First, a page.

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Food Lady 03-14-2012 04:11 PM

Weird question from the lady checking me in
I have an appt with my GP today. I just checked in and she was making sure my info was updated. I was caught off guard when she asked, "And what's your race?" I thought I heard it wrong. It's just that on various kinds of paperwork over the years I've seen the question, but it's been mostly optional to answer it, so I'd never expect to be asked it in this setting. It's funny how it confuses me, too, because I have to remember to tell them both races, so I get flustered. (I fit into the white category pretty easily and mostly identify with it). I wonder if she thought it weird I was a bit confused, lol.

RecoveringKinkoid 03-14-2012 04:31 PM

I guess they need to know because different races have different health profiles?

I could see where that might be jarring.

I was filling something out for the husband once and it was multiple choice and the choices were "black-white-native american-other" and I was soooo tempted to just check them all and hand it back while giggling.

Kittish 03-14-2012 05:12 PM


Quoth Food Lady (Post 1017534)
I was caught off guard when she asked, "And what's your race?"

My standard answer to this questions is a puzzled look and "Human?"

jedimaster91 03-14-2012 06:06 PM


Quoth RecoveringKinkoid (Post 1017538)
I guess they need to know because different races have different health profiles?

There is some truth to this. It's partly the reason those of African descent are more likely to carry sickle cell. Since a lot of Africa in jungle, you have mosquitoes and mosquitoes carry malaria. However, the malaria bug can't survive in a red blood cell that is sickle-shaped. Sickle cell is an adaptation to combat malaria (although it comes with its own set of problems).

There are other examples, but that's the only one I had sink in during my A&P class. Knowing a patient's race can help the doctor know what diseases and disorders to screen for.

kaherbert 03-14-2012 06:31 PM

I think medical professionals are the only group that needs an answer to this question.

I know one "white" family where the boys suffered for a long time from an undiagionsed illness. Turned out they had sickle Cell. When they had a frank discussion with the grandparents and great-grandparents it tuned out a couple of ancestors on both sides had "passed as white". The children might have been diagnosed earlier if an accurate background was given. (If you have a white child and a AA child with the same symptoms sickle cell is a zebra for the white child but a horse for the AA child).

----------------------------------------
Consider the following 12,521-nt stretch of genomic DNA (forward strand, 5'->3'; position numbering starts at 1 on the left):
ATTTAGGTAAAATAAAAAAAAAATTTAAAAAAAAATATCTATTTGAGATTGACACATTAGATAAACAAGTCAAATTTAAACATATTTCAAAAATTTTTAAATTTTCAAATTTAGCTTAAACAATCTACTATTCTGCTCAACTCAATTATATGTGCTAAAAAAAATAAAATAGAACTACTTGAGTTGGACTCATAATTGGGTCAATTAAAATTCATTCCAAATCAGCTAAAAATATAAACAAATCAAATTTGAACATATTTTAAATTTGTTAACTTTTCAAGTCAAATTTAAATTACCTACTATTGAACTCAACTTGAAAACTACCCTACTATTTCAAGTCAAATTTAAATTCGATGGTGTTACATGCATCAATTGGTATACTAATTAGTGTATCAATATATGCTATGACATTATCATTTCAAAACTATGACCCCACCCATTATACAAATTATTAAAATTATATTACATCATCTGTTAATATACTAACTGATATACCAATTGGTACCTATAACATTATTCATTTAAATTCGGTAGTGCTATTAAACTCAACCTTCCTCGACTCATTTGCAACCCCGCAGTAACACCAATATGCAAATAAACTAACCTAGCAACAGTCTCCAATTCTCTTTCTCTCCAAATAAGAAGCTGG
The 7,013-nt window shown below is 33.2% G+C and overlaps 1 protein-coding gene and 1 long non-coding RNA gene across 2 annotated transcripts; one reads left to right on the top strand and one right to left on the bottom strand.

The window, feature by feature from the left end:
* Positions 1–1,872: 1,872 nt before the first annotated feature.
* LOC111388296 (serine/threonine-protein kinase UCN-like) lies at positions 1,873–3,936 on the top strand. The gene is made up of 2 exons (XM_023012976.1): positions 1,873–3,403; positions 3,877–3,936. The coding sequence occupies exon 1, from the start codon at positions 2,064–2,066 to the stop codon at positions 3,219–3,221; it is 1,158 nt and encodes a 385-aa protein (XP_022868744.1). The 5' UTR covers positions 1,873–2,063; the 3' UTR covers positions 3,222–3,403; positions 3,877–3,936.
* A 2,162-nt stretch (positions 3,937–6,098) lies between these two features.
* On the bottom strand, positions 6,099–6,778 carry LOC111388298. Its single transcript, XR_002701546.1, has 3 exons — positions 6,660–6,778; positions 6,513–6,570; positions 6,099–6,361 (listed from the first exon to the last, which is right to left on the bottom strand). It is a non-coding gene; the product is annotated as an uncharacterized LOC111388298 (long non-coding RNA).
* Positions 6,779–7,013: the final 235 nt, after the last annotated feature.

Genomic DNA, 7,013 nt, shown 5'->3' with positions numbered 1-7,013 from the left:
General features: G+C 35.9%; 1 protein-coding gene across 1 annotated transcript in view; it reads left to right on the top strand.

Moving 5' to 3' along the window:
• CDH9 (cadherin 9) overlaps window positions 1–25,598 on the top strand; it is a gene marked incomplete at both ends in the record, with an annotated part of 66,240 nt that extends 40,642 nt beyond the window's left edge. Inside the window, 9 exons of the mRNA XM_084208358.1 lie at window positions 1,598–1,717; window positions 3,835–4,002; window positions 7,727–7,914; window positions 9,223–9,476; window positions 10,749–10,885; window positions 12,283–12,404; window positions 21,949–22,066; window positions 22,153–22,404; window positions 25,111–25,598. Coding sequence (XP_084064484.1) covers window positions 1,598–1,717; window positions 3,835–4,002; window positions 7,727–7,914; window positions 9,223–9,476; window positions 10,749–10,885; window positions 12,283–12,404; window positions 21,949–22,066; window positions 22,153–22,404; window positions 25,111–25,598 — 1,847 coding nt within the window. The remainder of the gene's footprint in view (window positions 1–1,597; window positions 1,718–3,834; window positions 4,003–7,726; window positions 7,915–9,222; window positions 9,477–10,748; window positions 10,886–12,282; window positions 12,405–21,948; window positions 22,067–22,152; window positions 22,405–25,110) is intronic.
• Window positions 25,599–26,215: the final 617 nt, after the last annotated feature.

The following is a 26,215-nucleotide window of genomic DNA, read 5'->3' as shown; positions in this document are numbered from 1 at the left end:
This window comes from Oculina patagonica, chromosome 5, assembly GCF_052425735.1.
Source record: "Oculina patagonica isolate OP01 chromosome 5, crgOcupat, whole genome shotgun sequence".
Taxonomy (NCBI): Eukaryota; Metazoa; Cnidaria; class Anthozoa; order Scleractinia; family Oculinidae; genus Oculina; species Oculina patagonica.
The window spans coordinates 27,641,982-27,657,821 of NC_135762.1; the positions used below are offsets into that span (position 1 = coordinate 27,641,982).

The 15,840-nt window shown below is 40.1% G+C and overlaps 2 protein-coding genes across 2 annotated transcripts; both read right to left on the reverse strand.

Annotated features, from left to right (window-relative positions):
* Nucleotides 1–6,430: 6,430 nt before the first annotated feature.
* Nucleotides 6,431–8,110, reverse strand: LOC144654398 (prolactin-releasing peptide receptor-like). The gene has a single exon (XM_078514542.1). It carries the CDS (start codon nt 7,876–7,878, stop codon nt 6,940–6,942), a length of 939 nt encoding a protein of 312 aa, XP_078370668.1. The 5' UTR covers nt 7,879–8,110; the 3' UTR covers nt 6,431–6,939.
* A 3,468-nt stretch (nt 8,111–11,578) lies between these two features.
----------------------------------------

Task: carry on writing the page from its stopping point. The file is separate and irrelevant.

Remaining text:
In another case I read about several children in a family wasted away and died. Turns out that there were Jewish ancestors in the mix and the children who died had Tay-Sach. Again not something you test for outside of Cajun/Canadian French ancestry or Ashkenazi Jewish ancestry.

Also less than 10 years ago an asthma medication had to be pulled because for some reason AA children were having deadly reactions to the medication. Other populations did not have this reaction.

SongsOfDragons 03-15-2012 11:29 AM

Aye, I'm not a health worker (I just read too much) but I think ethnicity is probably a valid question when it comes to medicine. Though we may be unused to having it asked nowadays and it might seem a bit weird. XD

Off the top of my head, as well as Tay-Sachs and Sickle-Cell, there's a couple of others I can remember reading about - rare blood types that don't follow ABOd come from I think Barbados? And Asian people have a different kind of earwax, which may be important when dealing with ear problems?

Seshat 03-15-2012 04:14 PM

It's a problem when you end up with someone like me: on the paternal side it's 'unknown but we all look white', and the maternal side is 'probably Scots or Irish, based on surnames'.

That said, my parents' generation, my generation & hopefully the niece/nephew generation is keeping medical histories, and passing them on. With any luck, the kids will have no further avoidable medical-mystery problems.

raudf 03-15-2012 11:56 PM

I have honestly answered, "I'm probably more Native American, but when it came to my genetic drinking contest, my Scot-Irish side drank the Natives under the table." When really in a mood, I've also answered, "Not sure, but I think I'm an American Mutt."

My hubby is a bit easier. He's half Scottish and half Mutt-American.

Lady Legira 03-16-2012 03:32 AM

If I get asked that I'm going to honestly answer Viking with possibly a little Saxon, and maybe some Goth thrown in.

My family hasn't moved much... in about 1000 years.

Food Lady 03-16-2012 05:53 AM

I said I was white and native american, mostly white.

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